Phil Gallie: I am grateful to the member for giving way. He referred to the fact that implementation of the Tory party's motion could add costs. Those costs are linked to an increase in the number of places in which to remove and confine the small minority of offenders who create a lot of mayhem in society. Does Stewart Stevenson acknowledge that the cost of those young offenders' crimes is quite considerable and that, overall, there would be a saving to society if young offenders were confined?

Stewart Stevenson: I am obliged to Mr Gallie for confirming that the Tories want an increase in resources. It is already well known that incarceration is the least cost-effective solution to the problems caused to society by our youngsters. That view is shared across the chamber.

That is all a bit of a sideshow. We come to the meat of the 50 or so words of Bill Aitken's motion and the bit at the end, where he talks about disposals. We heard from him and from other Tories about restitution and incarceration. Phil Gallie just confirmed that more secure accommodation is at the core of his demands. That is a move in a totally different direction from the child-centred system that was put in place originally.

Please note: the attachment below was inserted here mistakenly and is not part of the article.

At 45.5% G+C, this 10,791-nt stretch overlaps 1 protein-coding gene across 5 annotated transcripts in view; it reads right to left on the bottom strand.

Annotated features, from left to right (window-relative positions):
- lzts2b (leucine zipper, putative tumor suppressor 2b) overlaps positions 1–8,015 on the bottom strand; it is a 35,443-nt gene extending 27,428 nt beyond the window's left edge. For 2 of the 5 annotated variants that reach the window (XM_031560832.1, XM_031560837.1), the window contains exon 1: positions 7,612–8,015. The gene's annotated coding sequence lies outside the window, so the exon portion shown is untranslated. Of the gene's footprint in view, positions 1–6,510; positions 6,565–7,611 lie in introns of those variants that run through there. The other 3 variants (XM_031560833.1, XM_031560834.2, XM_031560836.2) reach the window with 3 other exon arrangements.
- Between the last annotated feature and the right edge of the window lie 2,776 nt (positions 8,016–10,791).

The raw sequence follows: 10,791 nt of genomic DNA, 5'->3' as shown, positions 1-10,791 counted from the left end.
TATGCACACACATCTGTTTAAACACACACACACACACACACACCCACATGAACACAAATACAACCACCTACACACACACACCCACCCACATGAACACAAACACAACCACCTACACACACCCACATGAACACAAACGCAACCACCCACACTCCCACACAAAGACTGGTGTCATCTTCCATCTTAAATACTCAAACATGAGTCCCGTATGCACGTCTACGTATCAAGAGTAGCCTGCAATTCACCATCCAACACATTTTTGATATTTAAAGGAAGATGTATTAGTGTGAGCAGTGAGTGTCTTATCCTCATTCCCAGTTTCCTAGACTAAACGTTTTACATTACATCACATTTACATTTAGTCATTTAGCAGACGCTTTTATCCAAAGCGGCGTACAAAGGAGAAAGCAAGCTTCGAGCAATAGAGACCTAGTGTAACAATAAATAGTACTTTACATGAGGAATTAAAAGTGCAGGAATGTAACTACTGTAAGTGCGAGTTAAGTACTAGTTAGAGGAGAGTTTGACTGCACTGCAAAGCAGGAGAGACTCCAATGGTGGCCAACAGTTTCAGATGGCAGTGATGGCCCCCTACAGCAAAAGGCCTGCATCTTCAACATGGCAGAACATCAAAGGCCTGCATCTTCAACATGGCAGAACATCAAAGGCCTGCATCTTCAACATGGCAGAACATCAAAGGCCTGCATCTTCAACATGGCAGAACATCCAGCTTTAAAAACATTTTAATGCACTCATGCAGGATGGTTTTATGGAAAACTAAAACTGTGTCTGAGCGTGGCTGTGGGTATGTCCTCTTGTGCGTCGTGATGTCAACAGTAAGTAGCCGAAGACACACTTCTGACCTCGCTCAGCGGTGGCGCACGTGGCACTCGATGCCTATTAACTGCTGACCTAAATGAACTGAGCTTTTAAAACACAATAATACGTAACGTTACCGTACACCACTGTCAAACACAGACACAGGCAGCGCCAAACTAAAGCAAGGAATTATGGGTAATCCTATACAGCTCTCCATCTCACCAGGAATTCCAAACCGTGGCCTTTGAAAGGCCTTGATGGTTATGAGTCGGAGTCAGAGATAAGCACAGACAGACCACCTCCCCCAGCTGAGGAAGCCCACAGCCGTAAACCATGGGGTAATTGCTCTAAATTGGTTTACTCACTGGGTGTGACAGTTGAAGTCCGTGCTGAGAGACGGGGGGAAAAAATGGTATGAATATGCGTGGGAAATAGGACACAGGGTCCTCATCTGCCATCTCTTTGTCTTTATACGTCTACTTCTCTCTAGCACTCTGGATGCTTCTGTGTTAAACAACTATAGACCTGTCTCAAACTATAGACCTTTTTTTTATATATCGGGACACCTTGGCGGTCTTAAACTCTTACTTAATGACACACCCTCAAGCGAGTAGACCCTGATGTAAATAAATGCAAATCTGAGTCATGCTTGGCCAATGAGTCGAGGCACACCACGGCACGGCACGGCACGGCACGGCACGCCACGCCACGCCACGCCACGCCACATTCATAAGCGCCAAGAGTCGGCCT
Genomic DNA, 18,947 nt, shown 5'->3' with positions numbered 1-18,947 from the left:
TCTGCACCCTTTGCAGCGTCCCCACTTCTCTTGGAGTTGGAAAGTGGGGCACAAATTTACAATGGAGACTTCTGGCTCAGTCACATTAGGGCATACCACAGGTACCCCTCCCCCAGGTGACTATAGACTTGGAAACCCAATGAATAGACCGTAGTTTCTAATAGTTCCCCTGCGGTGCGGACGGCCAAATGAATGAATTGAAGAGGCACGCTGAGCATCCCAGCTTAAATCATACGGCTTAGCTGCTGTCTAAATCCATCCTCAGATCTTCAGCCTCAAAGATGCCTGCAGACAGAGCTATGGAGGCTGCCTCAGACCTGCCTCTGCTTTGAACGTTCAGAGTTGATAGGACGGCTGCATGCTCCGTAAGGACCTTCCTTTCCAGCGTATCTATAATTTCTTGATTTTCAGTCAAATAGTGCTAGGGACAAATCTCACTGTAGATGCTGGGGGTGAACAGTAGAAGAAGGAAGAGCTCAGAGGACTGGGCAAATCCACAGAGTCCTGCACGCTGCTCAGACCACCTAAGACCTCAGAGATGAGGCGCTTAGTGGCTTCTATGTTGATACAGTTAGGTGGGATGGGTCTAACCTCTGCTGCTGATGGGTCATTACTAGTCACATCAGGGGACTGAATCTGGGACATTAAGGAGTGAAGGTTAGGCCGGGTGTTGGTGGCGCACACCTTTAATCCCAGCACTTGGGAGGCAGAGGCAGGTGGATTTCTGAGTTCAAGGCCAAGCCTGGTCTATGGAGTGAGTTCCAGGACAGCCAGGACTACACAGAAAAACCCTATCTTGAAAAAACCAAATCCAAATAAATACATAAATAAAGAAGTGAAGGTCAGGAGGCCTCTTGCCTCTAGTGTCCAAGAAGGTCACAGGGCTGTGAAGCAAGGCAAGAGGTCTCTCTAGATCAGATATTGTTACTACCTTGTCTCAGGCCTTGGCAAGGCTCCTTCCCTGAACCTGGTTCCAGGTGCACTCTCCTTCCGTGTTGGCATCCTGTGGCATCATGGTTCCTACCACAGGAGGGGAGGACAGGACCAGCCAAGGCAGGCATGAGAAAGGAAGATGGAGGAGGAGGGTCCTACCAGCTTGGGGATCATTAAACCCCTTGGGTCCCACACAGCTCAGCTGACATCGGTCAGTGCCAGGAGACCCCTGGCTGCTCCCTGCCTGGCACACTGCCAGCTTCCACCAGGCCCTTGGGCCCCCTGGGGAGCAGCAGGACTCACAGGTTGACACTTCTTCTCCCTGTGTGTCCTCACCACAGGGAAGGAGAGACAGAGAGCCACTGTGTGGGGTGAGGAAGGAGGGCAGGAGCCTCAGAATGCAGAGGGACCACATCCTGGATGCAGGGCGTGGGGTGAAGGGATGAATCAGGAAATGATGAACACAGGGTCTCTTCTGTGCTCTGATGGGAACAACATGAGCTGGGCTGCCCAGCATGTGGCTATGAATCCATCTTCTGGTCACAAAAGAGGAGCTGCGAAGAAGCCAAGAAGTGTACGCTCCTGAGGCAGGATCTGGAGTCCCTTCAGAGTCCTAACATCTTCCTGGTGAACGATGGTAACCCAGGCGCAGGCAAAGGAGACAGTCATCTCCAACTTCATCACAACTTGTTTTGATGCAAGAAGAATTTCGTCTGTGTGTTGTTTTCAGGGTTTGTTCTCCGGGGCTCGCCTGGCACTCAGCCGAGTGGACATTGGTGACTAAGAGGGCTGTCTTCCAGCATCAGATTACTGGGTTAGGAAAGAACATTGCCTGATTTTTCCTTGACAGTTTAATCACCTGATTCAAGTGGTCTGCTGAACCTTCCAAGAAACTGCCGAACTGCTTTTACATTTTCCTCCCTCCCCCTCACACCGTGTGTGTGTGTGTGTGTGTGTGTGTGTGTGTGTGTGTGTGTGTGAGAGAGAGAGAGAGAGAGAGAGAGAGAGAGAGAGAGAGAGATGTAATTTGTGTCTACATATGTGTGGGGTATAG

It is curious to note that the Tory motion also includes a plea for yet another review. Audit Scotland is conducting such a review and will publish its findings in late 2002. In the Executive's response to the youth crime review, it mentioned that six reviews were on-going. That is why Irene McGugan, who drew up the SNP amendment, focused on taking action now. Reviews are fine, but when I was in business, I once helped to set up a bank in 12 weeks. We should take action much more quickly.

I was slightly surprised that no one referred to the Protection from Abuse (Scotland) Bill, which is being considered by the Justice 2 Committee. I am sure that we will come back to the bill, because it may well affect how young people are dealt with, as it will affect them in the same way as it will affect adults. We will need to watch the effects of the bill carefully.

We have all been felons at one time. Those who disagree with that assertion should indicate so now.

Brian Fitzpatrick indicated disagreement.

Stewart Stevenson: Well done, Brian. The First Minister was well advised.

We have been the lucky ones. We had loving, caring parents and a domestic infrastructure of support. We must focus on the unlucky ones, for whom the system must provide the support that they lack.


06 September 2001

S1M-2133 New Economy

Scottish Parliament

Thursday 6 September 2001